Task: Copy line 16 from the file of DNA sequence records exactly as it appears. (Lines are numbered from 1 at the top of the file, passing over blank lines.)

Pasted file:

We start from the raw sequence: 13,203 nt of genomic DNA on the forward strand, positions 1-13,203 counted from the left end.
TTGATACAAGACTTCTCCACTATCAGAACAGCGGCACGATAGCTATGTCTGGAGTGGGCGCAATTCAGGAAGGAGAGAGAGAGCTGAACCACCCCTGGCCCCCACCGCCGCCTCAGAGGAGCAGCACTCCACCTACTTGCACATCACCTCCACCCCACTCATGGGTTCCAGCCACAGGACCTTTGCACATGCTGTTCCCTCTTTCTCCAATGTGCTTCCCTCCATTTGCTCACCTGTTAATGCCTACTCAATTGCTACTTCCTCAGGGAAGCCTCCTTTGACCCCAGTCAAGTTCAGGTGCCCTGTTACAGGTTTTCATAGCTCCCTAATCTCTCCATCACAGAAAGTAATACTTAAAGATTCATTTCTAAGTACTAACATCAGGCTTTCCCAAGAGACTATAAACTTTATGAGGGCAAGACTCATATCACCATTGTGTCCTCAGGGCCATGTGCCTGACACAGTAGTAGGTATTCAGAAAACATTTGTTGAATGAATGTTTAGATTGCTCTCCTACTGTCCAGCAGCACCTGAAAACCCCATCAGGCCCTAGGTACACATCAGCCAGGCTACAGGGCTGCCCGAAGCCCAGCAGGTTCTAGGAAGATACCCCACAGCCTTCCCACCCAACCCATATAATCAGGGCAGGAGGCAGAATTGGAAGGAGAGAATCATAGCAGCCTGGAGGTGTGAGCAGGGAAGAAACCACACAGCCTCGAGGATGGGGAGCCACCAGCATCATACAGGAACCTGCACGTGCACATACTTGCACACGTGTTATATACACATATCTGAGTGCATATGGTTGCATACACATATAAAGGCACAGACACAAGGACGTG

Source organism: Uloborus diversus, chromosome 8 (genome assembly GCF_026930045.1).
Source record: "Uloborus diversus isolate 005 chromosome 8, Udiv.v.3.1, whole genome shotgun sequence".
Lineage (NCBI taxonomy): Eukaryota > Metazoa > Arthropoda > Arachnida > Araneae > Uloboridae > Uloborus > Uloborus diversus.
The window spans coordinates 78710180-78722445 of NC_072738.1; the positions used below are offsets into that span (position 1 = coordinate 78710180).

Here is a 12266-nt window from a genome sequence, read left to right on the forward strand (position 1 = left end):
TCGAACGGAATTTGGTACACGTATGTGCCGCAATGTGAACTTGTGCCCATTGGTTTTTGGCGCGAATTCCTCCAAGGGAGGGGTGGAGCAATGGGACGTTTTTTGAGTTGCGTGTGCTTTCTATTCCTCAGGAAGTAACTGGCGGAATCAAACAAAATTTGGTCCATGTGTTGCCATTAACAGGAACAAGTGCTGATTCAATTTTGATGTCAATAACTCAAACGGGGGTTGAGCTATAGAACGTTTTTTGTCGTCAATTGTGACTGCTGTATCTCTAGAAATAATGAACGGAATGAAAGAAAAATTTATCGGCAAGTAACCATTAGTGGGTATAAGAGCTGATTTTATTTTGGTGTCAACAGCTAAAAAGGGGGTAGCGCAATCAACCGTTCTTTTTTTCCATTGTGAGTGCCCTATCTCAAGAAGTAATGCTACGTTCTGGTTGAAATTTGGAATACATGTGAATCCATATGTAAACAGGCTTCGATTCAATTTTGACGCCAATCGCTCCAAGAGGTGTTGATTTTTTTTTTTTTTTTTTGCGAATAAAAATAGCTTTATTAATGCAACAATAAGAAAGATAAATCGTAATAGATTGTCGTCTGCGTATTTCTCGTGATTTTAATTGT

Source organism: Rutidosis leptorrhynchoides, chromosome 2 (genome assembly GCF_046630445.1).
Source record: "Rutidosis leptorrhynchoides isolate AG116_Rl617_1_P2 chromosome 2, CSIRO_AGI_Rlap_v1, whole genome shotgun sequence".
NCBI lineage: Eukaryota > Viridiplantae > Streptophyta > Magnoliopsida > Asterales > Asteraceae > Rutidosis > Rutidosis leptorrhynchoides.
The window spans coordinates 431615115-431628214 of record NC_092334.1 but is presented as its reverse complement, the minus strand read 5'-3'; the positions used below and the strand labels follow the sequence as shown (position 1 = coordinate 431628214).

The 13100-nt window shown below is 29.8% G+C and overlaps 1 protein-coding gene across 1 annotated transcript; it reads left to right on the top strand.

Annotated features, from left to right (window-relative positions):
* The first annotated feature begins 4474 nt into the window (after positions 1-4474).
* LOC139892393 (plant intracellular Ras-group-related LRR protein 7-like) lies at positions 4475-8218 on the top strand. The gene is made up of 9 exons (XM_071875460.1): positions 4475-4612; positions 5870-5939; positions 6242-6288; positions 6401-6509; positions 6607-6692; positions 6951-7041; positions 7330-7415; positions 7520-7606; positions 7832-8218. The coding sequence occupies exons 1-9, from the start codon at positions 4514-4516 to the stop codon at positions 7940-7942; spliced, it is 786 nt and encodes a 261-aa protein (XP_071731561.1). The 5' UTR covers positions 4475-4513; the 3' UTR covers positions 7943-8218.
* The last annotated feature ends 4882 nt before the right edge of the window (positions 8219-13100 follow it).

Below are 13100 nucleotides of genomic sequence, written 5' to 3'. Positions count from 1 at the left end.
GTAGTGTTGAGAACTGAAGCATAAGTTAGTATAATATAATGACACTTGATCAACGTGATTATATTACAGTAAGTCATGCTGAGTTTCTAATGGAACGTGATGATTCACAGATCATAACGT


* LOC139892393 (plant intracellular Ras-group-related LRR protein 7-like) lies at positions 4475-8218 on the top strand. The gene is made up of 9 exons (XM_071875460.1): positions 4475-4612; positions 5870-5939; positions 6242-6288; positions 6401-6509; positions 6607-6692; positions 6951-7041; positions 7330-7415; positions 7520-7606; positions 7832-8218. The coding sequence occupies exons 1-9, from the start codon at positions 4514-4516 to the stop codon at positions 7940-7942; spliced, it is 786 nt and encodes a 261-aa protein (XP_071731561.1). The 5' UTR covers positions 4475-4513; the 3' UTR covers positions 7943-8218.